IRNSS Current Affairs - 2019
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China’s BeiDou Navigation Satellite System (BDS) has started offering global service. It is touted as a rival to America’s Global Positioning System (GPS). Pakistan has become the first foreign nation to use the BeiDou system ending its reliance on GPS.
China’s BeiDou Navigation Satellite System was the fourth global navigation system after US’s GPS, Russia’s GLONASS and the European Union’s Galileo.
BeiDou Navigation Satellite System
China has named its navigation satellite system after the Chinese term which means ‘Big Dipper’. BeiDou-1 consisted of three satellites and was offering navigation services mainly in China and neighbouring regions. It was decommissioned in 2012.
The second generation of the navigation system, BeiDou-2 became operational in China in December 2011 with a partial constellation of 10 satellites in orbit and started providing services in the Asia-Pacific region from December 2012. The third generation of the navigation system, BeiDou-3 began to provide global services from 27th December 2018.
China plans to have a total of 33 satellites operating in orbit for BeiDou by the end of 2018 which includes 15 BeiDou-2 satellites and 18 BeiDou-3 satellites. China further plans to launch another 11 BeiDou-3 satellites and one BeiDou-2 satellite in the coming two years to form a complete global network for enhancing the global service performance.
India’s Navigation System
The Indian Regional Navigation Satellite System (IRNSS) named NAVIC is a regional satellite navigation system that provides accurate real-time positioning and timing services covering India and a region extending 1,500 km around it. NAVIC provides two levels of service, the standard positioning service, which will be open for civilian use, and restricted service for authorized users (including military). There are plans to expand the NavIC system by increasing the number of satellites from 7 to 11.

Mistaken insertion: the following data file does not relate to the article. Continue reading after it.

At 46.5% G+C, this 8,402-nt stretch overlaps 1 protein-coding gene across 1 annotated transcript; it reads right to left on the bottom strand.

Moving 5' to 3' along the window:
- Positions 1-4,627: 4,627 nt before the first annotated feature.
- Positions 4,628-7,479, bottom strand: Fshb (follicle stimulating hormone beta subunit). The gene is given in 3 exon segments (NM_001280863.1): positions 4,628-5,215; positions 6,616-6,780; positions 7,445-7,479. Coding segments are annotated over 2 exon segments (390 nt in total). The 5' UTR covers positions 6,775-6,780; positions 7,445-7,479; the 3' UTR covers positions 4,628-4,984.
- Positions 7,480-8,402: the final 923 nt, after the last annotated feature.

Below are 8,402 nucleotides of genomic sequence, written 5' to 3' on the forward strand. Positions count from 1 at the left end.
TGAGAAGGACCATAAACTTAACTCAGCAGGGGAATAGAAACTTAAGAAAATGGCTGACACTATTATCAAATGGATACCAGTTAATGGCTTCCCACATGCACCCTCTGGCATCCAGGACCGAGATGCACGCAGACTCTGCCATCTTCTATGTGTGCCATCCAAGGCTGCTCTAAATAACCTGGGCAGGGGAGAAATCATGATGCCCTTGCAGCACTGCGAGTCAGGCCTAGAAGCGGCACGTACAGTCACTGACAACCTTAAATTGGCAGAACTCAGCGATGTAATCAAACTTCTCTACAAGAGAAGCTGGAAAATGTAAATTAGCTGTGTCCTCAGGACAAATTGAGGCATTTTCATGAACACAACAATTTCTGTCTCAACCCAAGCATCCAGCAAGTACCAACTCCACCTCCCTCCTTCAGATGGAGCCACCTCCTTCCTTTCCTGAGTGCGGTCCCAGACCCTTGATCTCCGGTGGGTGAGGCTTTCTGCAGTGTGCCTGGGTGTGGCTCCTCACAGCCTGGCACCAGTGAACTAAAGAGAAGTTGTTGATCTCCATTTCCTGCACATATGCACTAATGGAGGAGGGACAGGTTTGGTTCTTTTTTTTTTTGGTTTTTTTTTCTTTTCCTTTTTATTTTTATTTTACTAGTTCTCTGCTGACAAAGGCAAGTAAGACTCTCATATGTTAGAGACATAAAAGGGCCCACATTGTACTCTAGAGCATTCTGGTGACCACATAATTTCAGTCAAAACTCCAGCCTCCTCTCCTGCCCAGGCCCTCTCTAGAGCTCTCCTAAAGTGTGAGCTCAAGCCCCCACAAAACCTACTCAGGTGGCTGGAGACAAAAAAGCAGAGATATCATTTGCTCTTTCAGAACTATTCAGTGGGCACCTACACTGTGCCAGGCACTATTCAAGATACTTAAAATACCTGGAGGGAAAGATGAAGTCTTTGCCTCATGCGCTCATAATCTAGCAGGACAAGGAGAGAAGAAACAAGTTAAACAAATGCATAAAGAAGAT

The Indian Space Research Organisation (ISRO) has successfully launched IRNSS-1I navigation satellite from Sriharikota in Andhra Pradesh. The satellite was launched on board of PSLV-C41 (height of 44.4 meters and weight of 321 tonnes) after the normal lift-off and was successfully placed in the designated orbit. It was overall 20th flight of PSLV-XL version and 41st successful mission of total 43 of PSLV.
The IRNSS-1I is overall eighth satellite to join ISRO’s NavIC navigation satellite constellation. It replaced IRNSS-1A, the first of seven navigation satellites of IRNSS series that was rendered ineffective after its three rubidium atomic clocks failed. IRNSS-1I was made by Bengaluru-based Alpha Design Technologies in collaboration with ISRO.
Note: It was ISRO’s second attempt to send replacement satellite. The previous mission of a PSLV carrying IRNSS-1H in August 2017 failed after the heat shield covering satellite failed to separate in space after the launch.
The IRNSS-1I was having lift-off weight of 1,425 kg and has life span of 10 years. It carried two types of payloads: Navigation and Ranging. They are L5 and S-band navigation payloads and C-band ranging payloads. It also has corner cube retroreflectors for LASER ranging. It will be stationed in Geosynchronous Orbit at 36,000 km height.
The Indian Regional Navigation Satellite System (IRNSS) is an independent satellite based regional system developed indigenously by India on par with US-based GPS, Russia’s Glonass and Galileo developed by Europe. It was renamed “Navic” (Navigation with Indian Constellation).
The NAVIC system is constellation of seven satellites, (namely IRNSS-1I, 1B, 1C, 1D, 1E, 1F and 1G) of which three are geostationary and four are non-geostationary. It provides location tracking within 20 meters of actual positions, especially in 1,500 km area around the country’s borders. The indigenous satellite-based navigation system under one’s control and command is considered a deep strategic asset.
The NAVIC navigation system has both civilian and military uses. Moreover, it helps not just in land navigation but also in marine and aerial navigation. It offers wide services like terrestrial and marine navigation, disaster management, vehicle tracking and fleet management visual and voice navigation for drivers.
The need for indigenous navigation system on par with GPS was felt soon after Kargil conflict (1999), when India desperately needed services osatellite-based navigation system, but did not have one of its own. The US system was not available at the time. Only US (named GPS) and Russia (Glosnass) currently have fully operational GPS systems at present. China (Beidou) and Europe (Galileo) are still in process of deploying their full systems.